Cuttings should be pieces of the plant which are not flowering. Select a piece that’s at least three inches in length and which is vigorous. Once cut, set it into an empty pot for a few days. This allows the cut end to dry and form a callous.

Once the callous has formed, blend together equal parts of perlite, sand, and peat moss to make potting mix. Pre-moisten the mix before adding it to the pot. Make a hole in the center of the mix, and insert your cutting. Firm the potting soil around the cutting to keep it in place.

Mist your cutting several times a day to keep it humid, and keep it out of direct sunlight. After a couple weeks, very gently tug on the plant to see if it’s forming roots. If it is, there should be some resistance to being tugged. Let the roots reach at least one inch in length before transplanting.


As flowers fade, it’s important to deadhead them. This encourages further blooming. Pinch off the spent flower just below the flower’s base.

After the plant finishes flowering, you’ll want to remove the old flower stalks. Cut them back to the second or third leaf on the stem with good pruning shears. You can trim back other tall growth as well to shape it.

Remove any dead stalks or leaves when you prune. Be sure to never remove more than a third of the plant’s height at any time. Consistent pruning will encourage bushier growth habits.

A couple months before blooming, pinch-prune the tips of the plant. This will encourage it to set flower buds. Once there are buds forming, leave them alone until after flowering.

After pruning, reduce the amount of water you normally give your plant. It won’t need as much to stay lush. As it regrows, you can gradually increase the water amount again.


Leaves and flower buds
The leaves are slightly scoop-like, and the buds develop on flower stalks. Source: Starr

Now that you know how to care for your Madagascar widow’s-thrill, let’s move on to problems. There are a few annoyances that might appear, but we’ll cover how to handle them!

Growing Problems

Once a kalanchoe blossfeldiana has finished flowering, people start to encounter problems. You see, when the bloom ends, your plant enters a rest period. It may not look as full and lush as it does when in flower. Many people report their plants look like they’re dying back.

It’s essential to prune back your plant once it’s done with flowering to ensure future growth. This also makes it easier for the plant to survive its rest period. The visual “dying back” is the plant’s way of eliminating excess foliage so it can relax. Pruning will simulate that.

Another problem people often encounter is that their plants don’t flower. There’s a very specific set of circumstances that the plants receive in the wild. To force flowering, you’ll need to simulate those very closely!

Your plant will need at least 14 hours of dark per day, with 10 hours of bright light. This lighting regimen needs to start about six weeks before it’s supposed to bloom. Once it’s had its ten hours of lighting, place a box over the plant, and remove it the next day to repeat. Make sure it’s in a warm location, too.

Once you start to notice buds are forming at the tips of leaves, slowly increase the amount of lighting. Your plant should then flower on schedule.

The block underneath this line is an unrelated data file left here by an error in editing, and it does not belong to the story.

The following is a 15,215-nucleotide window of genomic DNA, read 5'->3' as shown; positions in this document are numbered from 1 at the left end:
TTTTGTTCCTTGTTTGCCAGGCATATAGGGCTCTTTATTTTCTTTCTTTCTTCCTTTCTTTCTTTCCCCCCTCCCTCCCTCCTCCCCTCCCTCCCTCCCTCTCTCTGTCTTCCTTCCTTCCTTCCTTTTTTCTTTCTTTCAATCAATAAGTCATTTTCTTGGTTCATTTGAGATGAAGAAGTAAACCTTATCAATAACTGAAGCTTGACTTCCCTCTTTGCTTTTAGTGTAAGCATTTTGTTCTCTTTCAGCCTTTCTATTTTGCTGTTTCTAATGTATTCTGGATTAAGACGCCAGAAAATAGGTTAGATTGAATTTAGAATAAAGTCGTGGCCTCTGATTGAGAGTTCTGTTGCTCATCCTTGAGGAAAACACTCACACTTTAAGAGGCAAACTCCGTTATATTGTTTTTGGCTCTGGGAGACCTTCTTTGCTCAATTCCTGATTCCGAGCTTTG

Sucking pests are the cause of many kalanchoe plants’ problems. There’s a few specific ones who are usually to blame.

Mealybugs and other scale insects are by and large the most common. These little annoyances attach along the base of leaves and on stems. Insecticidal soaps are a good way to get rid of them. Neem oil can repel them.

Mites, particularly the spider mite, are also common. These too will suck the moisture out of your plant, but they also feed on the tissue. Neem oil is the most common remedy for these pests.


If it’s properly cared for, your kalanchoe plant will have very few disease issues. But if you care for it incorrectly, these can appear.

Most common is root rot. Caused by too much water, flaming katy is very susceptible to fungal rot issues. Plants turn yellowish, and occasionally develop signs of blackish mold around the base. This is usually a sign that you’re watering too often or the soil isn’t draining enough. It can be fatal to these drought-resistant plants.

Other problems which may arise include powdery mildew and botrytis. Both of these develop from humidity surrounding your plant. With this plant, dryer is better!

Treating powdery mildew is relatively simple. A good spritzing of neem oil will take this out. Botrytis may need to be treated with a more potent fungicide. In this case, prevention is easier than the cure, so avoid humidity and over-watering.

Frequently Asked Questions

Pink kalanchoe
This salmon-pink kalanchoe produces beautiful pastel blossoms. Source: jpto_55

Q: Why is my kalanchoe dropping leaves?

A: Often, this is a sign of over-watering. If the leaves are turning yellow before dropping, your plant may be suffering from root rot. You may be able to repot into a better-draining potting mix. If you do choose to repot, trim off any visible signs of rot on the roots, but be sure there’s still lots of roots on the plant.

Q: How often should I water flaming Katy?

A: A good rule of thumb is to stick a finger in the pot. If it comes out damp, don’t water. If it comes out dry, you can water. Be sure that at least the upper two inches of the soil is completely dry.

Q: Can you grow kalanchoe blossfeldiana under a grow light?

A: Absolutely! Make sure it’s not too close to the plant, as that can cause burning of the plant’s succulent foliage. Bright, indirect light or direct but not scorching sunlight is ideal. When you can’t provide one of those types of lighting, a grow lamp provides good supplemental lighting.

Maintain it correctly, and this is truly a trouble-free plant. It doesn’t take long to do the necessary care to keep it alive and thriving. You’ll love your flaming katy whether it’s indoors or out!